William Waldegrave was a key figure in Margaret Thatcher’s government. His elegantly written memoir recalls the quintessentially English upbringing that would shape his life and career. With unusual frankness and dark humour, Waldegrave charts the rise and fall of Mrs Thatcher, offering a rare glimpse of the narcotic effect of politics, and a unique insight into one of the most tumultuous eras of modern British history.
Biography of a Town
Nicholas Blincoe draws on his own long experience of living in Bethlehem as he lovingly describes the past and present of this city located between hills and desert and suffused with history and myth. Taking the reader through its stone streets, monasteries, aqueducts and orchards, he tells how it developed from the little town of Biblical times to the overcrowded city of today, whose inhabitants are caught up in the intractable complexities and contradictions of conflict and occupation.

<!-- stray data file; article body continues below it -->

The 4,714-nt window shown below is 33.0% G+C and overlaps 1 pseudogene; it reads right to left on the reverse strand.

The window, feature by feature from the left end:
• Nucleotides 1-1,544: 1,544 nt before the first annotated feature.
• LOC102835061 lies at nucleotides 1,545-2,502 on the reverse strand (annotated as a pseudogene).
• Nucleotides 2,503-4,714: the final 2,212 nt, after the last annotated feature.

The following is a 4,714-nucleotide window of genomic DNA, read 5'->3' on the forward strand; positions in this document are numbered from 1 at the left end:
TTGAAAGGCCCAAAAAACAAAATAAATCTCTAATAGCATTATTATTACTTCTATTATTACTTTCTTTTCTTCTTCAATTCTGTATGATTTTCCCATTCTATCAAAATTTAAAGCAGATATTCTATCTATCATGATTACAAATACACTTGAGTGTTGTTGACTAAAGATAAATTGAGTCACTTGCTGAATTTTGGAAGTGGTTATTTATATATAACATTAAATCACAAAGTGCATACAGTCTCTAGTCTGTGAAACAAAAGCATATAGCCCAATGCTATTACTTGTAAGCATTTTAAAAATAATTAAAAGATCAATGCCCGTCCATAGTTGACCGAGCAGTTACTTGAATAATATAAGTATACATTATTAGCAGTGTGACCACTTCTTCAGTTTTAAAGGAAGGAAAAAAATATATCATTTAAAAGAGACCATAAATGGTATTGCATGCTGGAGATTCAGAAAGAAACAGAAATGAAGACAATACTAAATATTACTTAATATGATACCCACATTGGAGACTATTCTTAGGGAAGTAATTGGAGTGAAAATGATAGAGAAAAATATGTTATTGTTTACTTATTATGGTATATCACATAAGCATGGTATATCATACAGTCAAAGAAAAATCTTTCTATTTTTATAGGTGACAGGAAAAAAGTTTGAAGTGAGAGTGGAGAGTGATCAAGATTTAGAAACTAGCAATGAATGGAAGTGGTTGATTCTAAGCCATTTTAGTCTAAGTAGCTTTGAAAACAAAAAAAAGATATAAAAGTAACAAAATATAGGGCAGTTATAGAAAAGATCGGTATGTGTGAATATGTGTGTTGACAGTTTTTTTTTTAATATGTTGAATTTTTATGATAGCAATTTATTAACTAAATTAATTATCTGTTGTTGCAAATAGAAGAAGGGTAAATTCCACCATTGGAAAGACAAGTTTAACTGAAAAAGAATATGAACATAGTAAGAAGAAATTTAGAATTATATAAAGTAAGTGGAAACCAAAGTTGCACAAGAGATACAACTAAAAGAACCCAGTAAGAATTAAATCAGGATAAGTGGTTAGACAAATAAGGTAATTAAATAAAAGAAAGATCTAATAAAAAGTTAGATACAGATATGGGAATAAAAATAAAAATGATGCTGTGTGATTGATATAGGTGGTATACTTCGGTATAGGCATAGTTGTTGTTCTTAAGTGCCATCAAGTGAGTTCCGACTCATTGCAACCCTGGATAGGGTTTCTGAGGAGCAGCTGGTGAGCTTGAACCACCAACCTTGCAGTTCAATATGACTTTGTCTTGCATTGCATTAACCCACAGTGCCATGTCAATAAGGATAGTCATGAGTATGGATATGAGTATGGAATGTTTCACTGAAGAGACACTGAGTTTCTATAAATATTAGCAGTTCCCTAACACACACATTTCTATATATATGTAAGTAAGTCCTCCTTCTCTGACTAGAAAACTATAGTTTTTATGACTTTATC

All in a Day's Cricket
An Anthology of Outstanding Cricket Writing
From first-hand accounts of a time before the third stump was adopted to a disputed toss at the 2011 World Cup, this collection includes contributions by famous players, from Grace to Botham, and the greatest writers on the game, including Neville Cardus and CLR James.
Slap and Tickle
The Unusual History of Sex and the People Who Have It
This irreverent guide takes a peek at a perennially fascinating subject. A romp through the biological mechanics and history of human intercourse is spiced up with intimate true stories, public scandals, censorship, sex toys, fetishes, and a concise glossary of filthy language. Eclectic, entertaining and original, it reveals everything you always wanted to know about sex – and quite a few things you probably didn’t. Sexually explicit.
The British Oak